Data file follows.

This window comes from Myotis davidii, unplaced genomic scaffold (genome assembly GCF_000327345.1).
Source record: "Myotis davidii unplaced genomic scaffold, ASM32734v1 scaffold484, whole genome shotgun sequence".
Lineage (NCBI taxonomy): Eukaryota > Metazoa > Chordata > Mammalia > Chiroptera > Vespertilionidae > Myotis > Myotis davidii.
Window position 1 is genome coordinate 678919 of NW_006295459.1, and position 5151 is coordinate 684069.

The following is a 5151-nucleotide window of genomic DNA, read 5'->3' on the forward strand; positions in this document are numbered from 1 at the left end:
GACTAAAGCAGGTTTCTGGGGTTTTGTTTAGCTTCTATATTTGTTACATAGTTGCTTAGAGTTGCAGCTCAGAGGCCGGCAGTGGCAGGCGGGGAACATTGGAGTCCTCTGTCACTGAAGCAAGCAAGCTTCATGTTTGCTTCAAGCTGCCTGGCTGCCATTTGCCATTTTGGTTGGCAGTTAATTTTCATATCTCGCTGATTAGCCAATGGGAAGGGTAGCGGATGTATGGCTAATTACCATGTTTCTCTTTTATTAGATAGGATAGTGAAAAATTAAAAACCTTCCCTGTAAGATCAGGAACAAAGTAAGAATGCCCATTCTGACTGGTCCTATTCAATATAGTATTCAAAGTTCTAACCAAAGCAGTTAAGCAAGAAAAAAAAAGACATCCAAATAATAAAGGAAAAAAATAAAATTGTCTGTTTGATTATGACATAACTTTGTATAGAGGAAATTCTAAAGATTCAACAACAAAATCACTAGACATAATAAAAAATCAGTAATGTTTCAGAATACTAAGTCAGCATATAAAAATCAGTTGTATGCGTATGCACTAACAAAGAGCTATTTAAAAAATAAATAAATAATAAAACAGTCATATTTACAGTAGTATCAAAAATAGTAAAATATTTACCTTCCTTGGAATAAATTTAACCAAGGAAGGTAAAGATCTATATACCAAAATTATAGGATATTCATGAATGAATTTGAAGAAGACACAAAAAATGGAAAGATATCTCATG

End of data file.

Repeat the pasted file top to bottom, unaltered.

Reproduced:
This window comes from Myotis davidii, unplaced genomic scaffold (genome assembly GCF_000327345.1).
Source record: "Myotis davidii unplaced genomic scaffold, ASM32734v1 scaffold484, whole genome shotgun sequence".
Lineage (NCBI taxonomy): Eukaryota > Metazoa > Chordata > Mammalia > Chiroptera > Vespertilionidae > Myotis > Myotis davidii.
Window position 1 is genome coordinate 678919 of NW_006295459.1, and position 5151 is coordinate 684069.

The following is a 5151-nucleotide window of genomic DNA, read 5'->3' on the forward strand; positions in this document are numbered from 1 at the left end:
GACTAAAGCAGGTTTCTGGGGTTTTGTTTAGCTTCTATATTTGTTACATAGTTGCTTAGAGTTGCAGCTCAGAGGCCGGCAGTGGCAGGCGGGGAACATTGGAGTCCTCTGTCACTGAAGCAAGCAAGCTTCATGTTTGCTTCAAGCTGCCTGGCTGCCATTTGCCATTTTGGTTGGCAGTTAATTTTCATATCTCGCTGATTAGCCAATGGGAAGGGTAGCGGATGTATGGCTAATTACCATGTTTCTCTTTTATTAGATAGGATAGTGAAAAATTAAAAACCTTCCCTGTAAGATCAGGAACAAAGTAAGAATGCCCATTCTGACTGGTCCTATTCAATATAGTATTCAAAGTTCTAACCAAAGCAGTTAAGCAAGAAAAAAAAAGACATCCAAATAATAAAGGAAAAAAATAAAATTGTCTGTTTGATTATGACATAACTTTGTATAGAGGAAATTCTAAAGATTCAACAACAAAATCACTAGACATAATAAAAAATCAGTAATGTTTCAGAATACTAAGTCAGCATATAAAAATCAGTTGTATGCGTATGCACTAACAAAGAGCTATTTAAAAAATAAATAAATAATAAAACAGTCATATTTACAGTAGTATCAAAAATAGTAAAATATTTACCTTCCTTGGAATAAATTTAACCAAGGAAGGTAAAGATCTATATACCAAAATTATAGGATATTCATGAATGAATTTGAAGAAGACACAAAAAATGGAAAGATATCTCATG